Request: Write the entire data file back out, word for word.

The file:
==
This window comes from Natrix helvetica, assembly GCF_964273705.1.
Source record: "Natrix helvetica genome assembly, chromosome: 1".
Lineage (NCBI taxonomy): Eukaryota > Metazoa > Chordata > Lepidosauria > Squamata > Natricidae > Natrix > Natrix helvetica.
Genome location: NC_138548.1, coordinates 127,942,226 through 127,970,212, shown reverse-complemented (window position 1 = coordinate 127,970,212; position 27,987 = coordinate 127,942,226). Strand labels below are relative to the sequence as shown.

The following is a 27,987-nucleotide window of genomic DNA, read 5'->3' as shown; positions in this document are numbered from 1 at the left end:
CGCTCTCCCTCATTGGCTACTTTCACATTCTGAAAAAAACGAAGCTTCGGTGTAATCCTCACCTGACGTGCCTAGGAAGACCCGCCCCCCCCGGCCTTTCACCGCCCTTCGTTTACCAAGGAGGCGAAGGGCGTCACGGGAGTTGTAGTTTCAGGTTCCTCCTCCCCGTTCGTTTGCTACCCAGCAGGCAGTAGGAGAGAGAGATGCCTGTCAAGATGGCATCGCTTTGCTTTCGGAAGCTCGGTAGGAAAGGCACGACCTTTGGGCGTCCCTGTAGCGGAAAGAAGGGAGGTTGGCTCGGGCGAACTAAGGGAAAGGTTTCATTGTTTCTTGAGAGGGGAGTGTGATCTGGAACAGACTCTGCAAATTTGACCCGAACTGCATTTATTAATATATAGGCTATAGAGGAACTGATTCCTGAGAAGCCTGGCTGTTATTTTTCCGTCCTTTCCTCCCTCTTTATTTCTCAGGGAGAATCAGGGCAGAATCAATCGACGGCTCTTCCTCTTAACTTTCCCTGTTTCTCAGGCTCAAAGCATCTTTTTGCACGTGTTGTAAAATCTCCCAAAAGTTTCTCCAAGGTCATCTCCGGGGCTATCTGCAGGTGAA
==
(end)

This window comes from Natrix helvetica, assembly GCF_964273705.1.
Source record: "Natrix helvetica genome assembly, chromosome: 1".
Lineage (NCBI taxonomy): Eukaryota > Metazoa > Chordata > Lepidosauria > Squamata > Natricidae > Natrix > Natrix helvetica.
Genome location: NC_138548.1, coordinates 127,942,226 through 127,970,212, shown reverse-complemented (window position 1 = coordinate 127,970,212; position 27,987 = coordinate 127,942,226). Strand labels below are relative to the sequence as shown.

The following is a 27,987-nucleotide window of genomic DNA, read 5'->3' as shown; positions in this document are numbered from 1 at the left end:
CGCTCTCCCTCATTGGCTACTTTCACATTCTGAAAAAAACGAAGCTTCGGTGTAATCCTCACCTGACGTGCCTAGGAAGACCCGCCCCCCCCGGCCTTTCACCGCCCTTCGTTTACCAAGGAGGCGAAGGGCGTCACGGGAGTTGTAGTTTCAGGTTCCTCCTCCCCGTTCGTTTGCTACCCAGCAGGCAGTAGGAGAGAGAGATGCCTGTCAAGATGGCATCGCTTTGCTTTCGGAAGCTCGGTAGGAAAGGCACGACCTTTGGGCGTCCCTGTAGCGGAAAGAAGGGAGGTTGGCTCGGGCGAACTAAGGGAAAGGTTTCATTGTTTCTTGAGAGGGGAGTGTGATCTGGAACAGACTCTGCAAATTTGACCCGAACTGCATTTATTAATATATAGGCTATAGAGGAACTGATTCCTGAGAAGCCTGGCTGTTATTTTTCCGTCCTTTCCTCCCTCTTTATTTCTCAGGGAGAATCAGGGCAGAATCAATCGACGGCTCTTCCTCTTAACTTTCCCTGTTTCTCAGGCTCAAAGCATCTTTTTGCACGTGTTGTAAAATCTCCCAAAAGTTTCTCCAAGGTCATCTCCGGGGCTATCTGCAGGTGAA